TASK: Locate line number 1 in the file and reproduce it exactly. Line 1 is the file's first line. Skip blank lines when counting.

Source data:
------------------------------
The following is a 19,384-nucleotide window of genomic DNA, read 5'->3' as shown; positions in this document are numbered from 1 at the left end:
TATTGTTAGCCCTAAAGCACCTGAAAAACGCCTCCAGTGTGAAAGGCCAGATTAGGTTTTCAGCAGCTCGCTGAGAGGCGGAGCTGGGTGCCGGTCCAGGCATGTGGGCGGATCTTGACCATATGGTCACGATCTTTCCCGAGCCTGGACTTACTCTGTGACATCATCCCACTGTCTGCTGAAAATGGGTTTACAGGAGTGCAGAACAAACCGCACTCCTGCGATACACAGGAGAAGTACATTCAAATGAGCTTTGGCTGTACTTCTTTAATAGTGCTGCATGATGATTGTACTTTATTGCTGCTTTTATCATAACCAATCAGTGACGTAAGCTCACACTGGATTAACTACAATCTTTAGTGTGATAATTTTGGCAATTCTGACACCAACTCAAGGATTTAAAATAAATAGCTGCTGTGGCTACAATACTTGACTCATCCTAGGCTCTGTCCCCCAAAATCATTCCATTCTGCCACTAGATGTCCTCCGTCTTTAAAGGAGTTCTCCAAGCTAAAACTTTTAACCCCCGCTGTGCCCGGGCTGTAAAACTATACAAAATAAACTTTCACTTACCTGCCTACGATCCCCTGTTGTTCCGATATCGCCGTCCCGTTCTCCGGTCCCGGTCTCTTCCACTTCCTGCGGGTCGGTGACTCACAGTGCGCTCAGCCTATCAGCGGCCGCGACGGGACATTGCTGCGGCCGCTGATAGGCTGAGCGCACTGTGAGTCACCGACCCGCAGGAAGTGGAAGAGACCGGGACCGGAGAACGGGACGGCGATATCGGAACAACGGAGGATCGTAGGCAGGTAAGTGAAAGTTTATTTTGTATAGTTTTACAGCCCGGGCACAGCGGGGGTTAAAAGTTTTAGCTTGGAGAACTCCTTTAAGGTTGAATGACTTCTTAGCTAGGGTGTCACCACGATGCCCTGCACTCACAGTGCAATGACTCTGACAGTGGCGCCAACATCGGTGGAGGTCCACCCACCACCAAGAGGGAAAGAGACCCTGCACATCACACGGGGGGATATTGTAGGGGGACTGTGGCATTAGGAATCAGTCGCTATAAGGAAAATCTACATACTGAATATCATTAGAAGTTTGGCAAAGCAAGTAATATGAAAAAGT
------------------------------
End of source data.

The following is a 19,384-nucleotide window of genomic DNA, read 5'->3' as shown; positions in this document are numbered from 1 at the left end: